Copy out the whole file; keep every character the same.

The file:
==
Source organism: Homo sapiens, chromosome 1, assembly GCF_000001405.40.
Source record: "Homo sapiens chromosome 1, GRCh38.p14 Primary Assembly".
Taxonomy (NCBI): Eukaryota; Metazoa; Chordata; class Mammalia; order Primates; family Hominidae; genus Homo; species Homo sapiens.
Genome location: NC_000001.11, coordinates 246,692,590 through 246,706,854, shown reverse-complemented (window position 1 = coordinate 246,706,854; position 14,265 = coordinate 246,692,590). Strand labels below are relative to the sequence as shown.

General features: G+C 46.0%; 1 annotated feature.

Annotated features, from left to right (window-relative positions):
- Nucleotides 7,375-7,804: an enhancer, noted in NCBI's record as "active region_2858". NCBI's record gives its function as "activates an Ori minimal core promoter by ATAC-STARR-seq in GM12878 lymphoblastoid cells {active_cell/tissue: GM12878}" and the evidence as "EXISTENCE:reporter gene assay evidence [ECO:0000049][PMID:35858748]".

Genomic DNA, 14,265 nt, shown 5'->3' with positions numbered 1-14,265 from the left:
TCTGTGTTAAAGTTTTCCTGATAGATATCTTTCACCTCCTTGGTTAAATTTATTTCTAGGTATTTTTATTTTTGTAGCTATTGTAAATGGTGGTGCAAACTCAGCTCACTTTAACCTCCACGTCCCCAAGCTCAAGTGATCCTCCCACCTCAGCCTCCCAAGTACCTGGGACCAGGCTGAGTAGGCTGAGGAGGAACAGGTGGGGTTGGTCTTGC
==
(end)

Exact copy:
Source organism: Homo sapiens, chromosome 1, assembly GCF_000001405.40.
Source record: "Homo sapiens chromosome 1, GRCh38.p14 Primary Assembly".
Taxonomy (NCBI): Eukaryota; Metazoa; Chordata; class Mammalia; order Primates; family Hominidae; genus Homo; species Homo sapiens.
Genome location: NC_000001.11, coordinates 246,692,590 through 246,706,854, shown reverse-complemented (window position 1 = coordinate 246,706,854; position 14,265 = coordinate 246,692,590). Strand labels below are relative to the sequence as shown.

General features: G+C 46.0%; 1 annotated feature.

Annotated features, from left to right (window-relative positions):
- Nucleotides 7,375-7,804: an enhancer, noted in NCBI's record as "active region_2858". NCBI's record gives its function as "activates an Ori minimal core promoter by ATAC-STARR-seq in GM12878 lymphoblastoid cells {active_cell/tissue: GM12878}" and the evidence as "EXISTENCE:reporter gene assay evidence [ECO:0000049][PMID:35858748]".

Genomic DNA, 14,265 nt, shown 5'->3' with positions numbered 1-14,265 from the left:
TCTGTGTTAAAGTTTTCCTGATAGATATCTTTCACCTCCTTGGTTAAATTTATTTCTAGGTATTTTTATTTTTGTAGCTATTGTAAATGGTGGTGCAAACTCAGCTCACTTTAACCTCCACGTCCCCAAGCTCAAGTGATCCTCCCACCTCAGCCTCCCAAGTACCTGGGACCAGGCTGAGTAGGCTGAGGAGGAACAGGTGGGGTTGGTCTTGC